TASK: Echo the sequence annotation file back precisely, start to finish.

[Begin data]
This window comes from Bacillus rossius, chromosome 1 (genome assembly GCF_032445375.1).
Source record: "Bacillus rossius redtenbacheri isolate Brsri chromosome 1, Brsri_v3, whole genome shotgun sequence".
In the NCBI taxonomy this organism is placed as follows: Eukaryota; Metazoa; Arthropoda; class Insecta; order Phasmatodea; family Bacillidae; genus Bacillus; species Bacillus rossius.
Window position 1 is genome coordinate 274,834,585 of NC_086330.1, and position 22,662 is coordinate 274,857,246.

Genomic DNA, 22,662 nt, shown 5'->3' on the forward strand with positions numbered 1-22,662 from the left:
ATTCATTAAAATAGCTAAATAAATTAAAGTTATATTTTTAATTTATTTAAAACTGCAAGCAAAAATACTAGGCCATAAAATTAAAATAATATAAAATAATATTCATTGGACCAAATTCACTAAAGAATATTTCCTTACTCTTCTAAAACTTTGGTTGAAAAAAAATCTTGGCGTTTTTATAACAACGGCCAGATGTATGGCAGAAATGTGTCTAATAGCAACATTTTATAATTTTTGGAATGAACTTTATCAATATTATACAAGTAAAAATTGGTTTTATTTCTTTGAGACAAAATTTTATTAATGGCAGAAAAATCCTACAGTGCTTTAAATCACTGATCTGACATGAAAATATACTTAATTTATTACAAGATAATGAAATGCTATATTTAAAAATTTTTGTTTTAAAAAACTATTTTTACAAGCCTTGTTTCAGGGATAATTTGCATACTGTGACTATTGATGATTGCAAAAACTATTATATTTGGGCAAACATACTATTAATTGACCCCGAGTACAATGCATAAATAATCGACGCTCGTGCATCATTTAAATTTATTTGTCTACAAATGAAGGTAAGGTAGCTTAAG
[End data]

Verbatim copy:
This window comes from Bacillus rossius, chromosome 1 (genome assembly GCF_032445375.1).
Source record: "Bacillus rossius redtenbacheri isolate Brsri chromosome 1, Brsri_v3, whole genome shotgun sequence".
In the NCBI taxonomy this organism is placed as follows: Eukaryota; Metazoa; Arthropoda; class Insecta; order Phasmatodea; family Bacillidae; genus Bacillus; species Bacillus rossius.
Window position 1 is genome coordinate 274,834,585 of NC_086330.1, and position 22,662 is coordinate 274,857,246.

Genomic DNA, 22,662 nt, shown 5'->3' on the forward strand with positions numbered 1-22,662 from the left:
ATTCATTAAAATAGCTAAATAAATTAAAGTTATATTTTTAATTTATTTAAAACTGCAAGCAAAAATACTAGGCCATAAAATTAAAATAATATAAAATAATATTCATTGGACCAAATTCACTAAAGAATATTTCCTTACTCTTCTAAAACTTTGGTTGAAAAAAAATCTTGGCGTTTTTATAACAACGGCCAGATGTATGGCAGAAATGTGTCTAATAGCAACATTTTATAATTTTTGGAATGAACTTTATCAATATTATACAAGTAAAAATTGGTTTTATTTCTTTGAGACAAAATTTTATTAATGGCAGAAAAATCCTACAGTGCTTTAAATCACTGATCTGACATGAAAATATACTTAATTTATTACAAGATAATGAAATGCTATATTTAAAAATTTTTGTTTTAAAAAACTATTTTTACAAGCCTTGTTTCAGGGATAATTTGCATACTGTGACTATTGATGATTGCAAAAACTATTATATTTGGGCAAACATACTATTAATTGACCCCGAGTACAATGCATAAATAATCGACGCTCGTGCATCATTTAAATTTATTTGTCTACAAATGAAGGTAAGGTAGCTTAAG